These are generally characterised by a move away from mammalian cell-based production of subunit proteins and viral vectors towards technologies capable of rapid scale up and low cost production including Synthetic vaccines (DNA, RNA), virus-like particle (VLP) vaccines generated in yeast and baculovirus/insect cell culture platforms, and GMMA particles produced in bacteria. These are complemented by developments in formulation and protein stabilisation science which hold promise for thermally stable vaccines.
Our proposed programme exploits and extends existing collaborations between these departments with a view to enabling rapid translation from concept discovery to manufacturing platform. We will ensure this by combining leading research and development, engineering and scale up with demonstration and translation in LMIC countries enabled through deep end-user engagement by our LMIC partners (who operate manufacturing facilities) coupled with capacity building and training in the UK and overseas.
Our proposed programme will positively impact a wide range of stakeholders including:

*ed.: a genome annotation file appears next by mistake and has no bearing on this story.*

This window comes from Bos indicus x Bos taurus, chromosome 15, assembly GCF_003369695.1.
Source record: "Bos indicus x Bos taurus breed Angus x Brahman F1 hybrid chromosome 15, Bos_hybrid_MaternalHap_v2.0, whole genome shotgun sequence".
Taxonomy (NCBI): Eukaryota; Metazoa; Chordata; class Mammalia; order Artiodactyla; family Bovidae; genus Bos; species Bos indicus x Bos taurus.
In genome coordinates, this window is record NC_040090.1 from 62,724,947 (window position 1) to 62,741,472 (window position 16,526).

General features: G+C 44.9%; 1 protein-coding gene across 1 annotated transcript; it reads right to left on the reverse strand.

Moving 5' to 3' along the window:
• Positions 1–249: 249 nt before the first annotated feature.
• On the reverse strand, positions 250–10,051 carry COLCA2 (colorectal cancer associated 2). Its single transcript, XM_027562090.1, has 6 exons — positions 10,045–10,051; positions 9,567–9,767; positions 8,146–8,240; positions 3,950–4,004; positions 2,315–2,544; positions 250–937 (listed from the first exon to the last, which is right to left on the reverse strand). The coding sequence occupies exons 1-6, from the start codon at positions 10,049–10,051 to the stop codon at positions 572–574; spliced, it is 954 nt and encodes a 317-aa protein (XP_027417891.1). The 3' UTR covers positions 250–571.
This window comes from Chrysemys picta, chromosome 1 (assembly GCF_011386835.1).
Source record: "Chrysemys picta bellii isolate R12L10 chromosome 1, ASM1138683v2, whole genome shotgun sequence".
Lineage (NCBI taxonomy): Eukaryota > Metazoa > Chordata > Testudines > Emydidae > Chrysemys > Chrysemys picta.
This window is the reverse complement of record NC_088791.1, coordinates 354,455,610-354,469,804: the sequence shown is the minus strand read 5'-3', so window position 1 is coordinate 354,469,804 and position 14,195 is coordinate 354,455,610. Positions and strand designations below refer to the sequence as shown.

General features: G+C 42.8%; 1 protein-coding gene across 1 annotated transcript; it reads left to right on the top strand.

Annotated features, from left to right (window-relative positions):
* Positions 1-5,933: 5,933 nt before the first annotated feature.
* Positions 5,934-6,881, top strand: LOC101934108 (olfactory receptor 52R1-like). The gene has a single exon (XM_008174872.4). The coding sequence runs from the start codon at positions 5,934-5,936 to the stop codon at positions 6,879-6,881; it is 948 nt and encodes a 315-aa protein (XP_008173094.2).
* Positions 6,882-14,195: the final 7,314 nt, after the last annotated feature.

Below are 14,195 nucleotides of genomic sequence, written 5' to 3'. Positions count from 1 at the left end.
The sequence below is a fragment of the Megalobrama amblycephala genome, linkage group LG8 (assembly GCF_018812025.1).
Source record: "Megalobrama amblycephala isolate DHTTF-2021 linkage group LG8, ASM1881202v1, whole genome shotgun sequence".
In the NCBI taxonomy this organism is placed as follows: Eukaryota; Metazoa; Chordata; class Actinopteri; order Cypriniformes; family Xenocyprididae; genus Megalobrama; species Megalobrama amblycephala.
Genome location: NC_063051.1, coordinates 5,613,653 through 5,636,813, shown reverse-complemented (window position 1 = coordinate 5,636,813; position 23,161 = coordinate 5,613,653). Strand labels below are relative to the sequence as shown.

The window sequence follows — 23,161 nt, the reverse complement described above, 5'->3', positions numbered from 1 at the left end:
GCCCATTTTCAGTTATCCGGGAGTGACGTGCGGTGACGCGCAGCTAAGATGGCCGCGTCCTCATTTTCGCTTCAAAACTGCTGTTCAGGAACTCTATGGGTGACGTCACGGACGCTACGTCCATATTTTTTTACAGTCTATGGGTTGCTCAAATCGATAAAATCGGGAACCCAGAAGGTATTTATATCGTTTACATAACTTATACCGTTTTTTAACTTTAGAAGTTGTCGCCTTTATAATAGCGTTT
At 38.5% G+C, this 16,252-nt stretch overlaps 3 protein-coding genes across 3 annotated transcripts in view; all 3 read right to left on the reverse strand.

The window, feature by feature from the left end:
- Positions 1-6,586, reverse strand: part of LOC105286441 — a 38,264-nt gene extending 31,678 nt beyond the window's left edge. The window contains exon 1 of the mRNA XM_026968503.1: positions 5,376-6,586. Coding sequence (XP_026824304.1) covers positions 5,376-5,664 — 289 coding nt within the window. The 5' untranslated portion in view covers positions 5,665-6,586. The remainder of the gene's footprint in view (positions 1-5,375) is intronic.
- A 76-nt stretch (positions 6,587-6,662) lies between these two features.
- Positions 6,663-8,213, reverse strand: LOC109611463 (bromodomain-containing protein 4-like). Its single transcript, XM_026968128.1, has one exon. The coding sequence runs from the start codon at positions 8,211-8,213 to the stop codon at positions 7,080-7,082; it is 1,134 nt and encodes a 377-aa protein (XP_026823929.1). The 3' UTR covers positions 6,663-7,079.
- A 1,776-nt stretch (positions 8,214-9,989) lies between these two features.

- public health specialists
- life scientists
- chemical and process engineers
- formulation scientists
- vaccine producers, and
- most importantly populations in LMIC countries who will ultimately benefit from reduced cost and increased availability of large-scale vaccines and rapid public health response to emerging threats.
To ensure this impact, we have engaged several relevant partners in the preparation of this proposal (in particular Hilleman Labs (India), MRC Ugandan Virus Research Institute, Dalian Hissen Bio-pharm, China, Incepta, Bangladesh, and VABIOTECH, Vietnam) as initial stakeholders in our research programme, together with the Developing Countries Vaccine Manufacturing Network which represents 50 manufacturers in 17 countries.
We have also engaged GSK Vaccines Institute for Global Health (GVGH, Italy) who have a track record for development of vaccines for LMIC countries. Representatives from each of these collaborating organisations will not only be closely involved in shaping and refining the programme but working with us as an integrated team with a view to maximising impact and ensuring large-scale outcomes. There is great training potential in our proposed programme. We shall catalyse UK and LMIC researchers in a truly multidisciplinary programme which will provide many opportunities for cross-fertilisation of ideas and training.